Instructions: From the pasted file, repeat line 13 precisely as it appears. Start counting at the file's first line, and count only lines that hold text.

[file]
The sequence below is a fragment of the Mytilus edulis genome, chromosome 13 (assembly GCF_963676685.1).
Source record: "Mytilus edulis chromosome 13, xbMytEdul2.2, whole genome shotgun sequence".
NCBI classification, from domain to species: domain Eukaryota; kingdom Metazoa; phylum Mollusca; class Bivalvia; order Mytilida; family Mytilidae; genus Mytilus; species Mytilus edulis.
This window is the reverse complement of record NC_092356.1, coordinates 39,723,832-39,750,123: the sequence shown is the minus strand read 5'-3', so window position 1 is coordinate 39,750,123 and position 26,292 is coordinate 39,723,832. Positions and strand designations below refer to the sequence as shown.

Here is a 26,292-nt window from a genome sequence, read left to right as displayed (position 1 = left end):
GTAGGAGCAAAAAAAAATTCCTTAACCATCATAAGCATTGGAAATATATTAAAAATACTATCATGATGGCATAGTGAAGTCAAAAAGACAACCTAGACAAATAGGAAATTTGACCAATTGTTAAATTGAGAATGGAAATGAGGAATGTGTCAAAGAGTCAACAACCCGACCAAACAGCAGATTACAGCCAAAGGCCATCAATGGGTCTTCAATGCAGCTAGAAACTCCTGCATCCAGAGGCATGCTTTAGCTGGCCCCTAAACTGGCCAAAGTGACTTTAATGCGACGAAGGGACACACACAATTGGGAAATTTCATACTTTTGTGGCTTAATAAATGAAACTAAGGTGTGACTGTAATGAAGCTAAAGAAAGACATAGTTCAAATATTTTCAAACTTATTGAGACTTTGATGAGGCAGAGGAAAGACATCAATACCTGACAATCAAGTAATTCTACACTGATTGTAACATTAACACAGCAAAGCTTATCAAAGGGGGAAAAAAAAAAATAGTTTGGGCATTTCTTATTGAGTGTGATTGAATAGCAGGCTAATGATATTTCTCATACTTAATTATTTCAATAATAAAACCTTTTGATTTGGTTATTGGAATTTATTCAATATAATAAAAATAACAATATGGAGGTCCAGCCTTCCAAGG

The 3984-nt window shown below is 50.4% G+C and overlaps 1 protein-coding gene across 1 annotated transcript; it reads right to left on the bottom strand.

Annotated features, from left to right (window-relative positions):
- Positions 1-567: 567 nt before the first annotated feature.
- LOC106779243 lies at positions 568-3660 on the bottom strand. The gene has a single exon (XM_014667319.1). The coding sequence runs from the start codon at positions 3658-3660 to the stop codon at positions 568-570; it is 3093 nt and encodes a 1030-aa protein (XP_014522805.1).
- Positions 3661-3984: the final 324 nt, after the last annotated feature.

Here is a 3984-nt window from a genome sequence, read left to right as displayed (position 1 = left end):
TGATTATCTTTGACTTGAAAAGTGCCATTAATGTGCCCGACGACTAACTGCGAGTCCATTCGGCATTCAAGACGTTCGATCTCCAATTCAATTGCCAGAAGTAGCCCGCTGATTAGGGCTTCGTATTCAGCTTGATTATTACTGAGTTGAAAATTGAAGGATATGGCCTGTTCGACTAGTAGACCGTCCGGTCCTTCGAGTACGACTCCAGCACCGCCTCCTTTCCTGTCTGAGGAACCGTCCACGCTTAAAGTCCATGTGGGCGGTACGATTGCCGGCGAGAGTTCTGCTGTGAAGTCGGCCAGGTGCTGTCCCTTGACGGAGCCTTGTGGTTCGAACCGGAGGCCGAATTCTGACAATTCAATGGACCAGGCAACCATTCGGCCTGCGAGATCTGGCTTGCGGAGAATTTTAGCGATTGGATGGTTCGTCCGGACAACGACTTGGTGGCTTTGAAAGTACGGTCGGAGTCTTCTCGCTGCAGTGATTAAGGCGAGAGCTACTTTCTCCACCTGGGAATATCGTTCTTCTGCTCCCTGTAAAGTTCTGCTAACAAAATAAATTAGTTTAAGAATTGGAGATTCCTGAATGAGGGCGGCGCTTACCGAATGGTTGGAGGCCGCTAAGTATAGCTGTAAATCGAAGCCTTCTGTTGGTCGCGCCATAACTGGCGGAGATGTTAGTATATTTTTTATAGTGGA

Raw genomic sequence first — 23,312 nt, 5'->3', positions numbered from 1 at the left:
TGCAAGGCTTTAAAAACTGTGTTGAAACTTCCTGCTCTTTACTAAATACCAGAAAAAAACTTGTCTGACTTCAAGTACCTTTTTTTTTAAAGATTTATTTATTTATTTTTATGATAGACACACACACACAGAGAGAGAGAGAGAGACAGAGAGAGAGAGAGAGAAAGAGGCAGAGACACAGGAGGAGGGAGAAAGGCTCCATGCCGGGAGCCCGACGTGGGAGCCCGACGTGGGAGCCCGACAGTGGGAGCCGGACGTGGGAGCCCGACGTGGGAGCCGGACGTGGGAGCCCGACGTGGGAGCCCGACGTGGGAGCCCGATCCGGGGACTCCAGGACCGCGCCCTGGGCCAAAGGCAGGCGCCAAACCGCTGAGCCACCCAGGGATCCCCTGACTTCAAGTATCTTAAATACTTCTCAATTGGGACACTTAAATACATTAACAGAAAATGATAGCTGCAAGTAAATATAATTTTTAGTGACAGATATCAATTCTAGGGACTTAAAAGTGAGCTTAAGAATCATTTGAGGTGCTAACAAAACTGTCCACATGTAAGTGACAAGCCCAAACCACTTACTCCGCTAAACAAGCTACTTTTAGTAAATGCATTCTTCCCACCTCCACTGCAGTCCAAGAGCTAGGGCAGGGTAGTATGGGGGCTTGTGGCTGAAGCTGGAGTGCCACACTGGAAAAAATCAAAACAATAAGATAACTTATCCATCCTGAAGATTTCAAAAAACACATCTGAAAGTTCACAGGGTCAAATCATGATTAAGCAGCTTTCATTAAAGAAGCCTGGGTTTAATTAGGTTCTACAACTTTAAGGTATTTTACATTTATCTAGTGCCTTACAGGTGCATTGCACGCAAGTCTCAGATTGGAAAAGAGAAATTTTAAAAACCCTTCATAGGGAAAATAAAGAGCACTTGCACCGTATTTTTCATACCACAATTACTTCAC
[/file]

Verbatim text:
TGATTATCTTTGACTTGAAAAGTGCCATTAATGTGCCCGACGACTAACTGCGAGTCCATTCGGCATTCAAGACGTTCGATCTCCAATTCAATTGCCAGAAGTAGCCCGCTGATTAGGGCTTCGTATTCAGCTTGATTATTACTGAGTTGAAAATTGAAGGATATGGCCTGTTCGACTAGTAGACCGTCCGGTCCTTCGAGTACGACTCCAGCACCGCCTCCTTTCCTGTCTGAGGAACCGTCCACGCTTAAAGTCCATGTGGGCGGTACGATTGCCGGCGAGAGTTCTGCTGTGAAGTCGGCCAGGTGCTGTCCCTTGACGGAGCCTTGTGGTTCGAACCGGAGGCCGAATTCTGACAATTCAATGGACCAGGCAACCATTCGGCCTGCGAGATCTGGCTTGCGGAGAATTTTAGCGATTGGATGGTTCGTCCGGACAACGACTTGGTGGCTTTGAAAGTACGGTCGGAGTCTTCTCGCTGCAGTGATTAAGGCGAGAGCTACTTTCTCCACCTGGGAATATCGTTCTTCTGCTCCCTGTAAAGTTCTGCTAACAAAATAAATTAGTTTAAGAATTGGAGATTCCTGAATGAGGGCGGCGCTTACCGAATGGTTGGAGGCCGCTAAGTATAGCTGTAAATCGAAGCCTTCTGTTGGTCGCGCCATAACTGGCGGAGATGTTAGTATATTTTTTATAGTGGA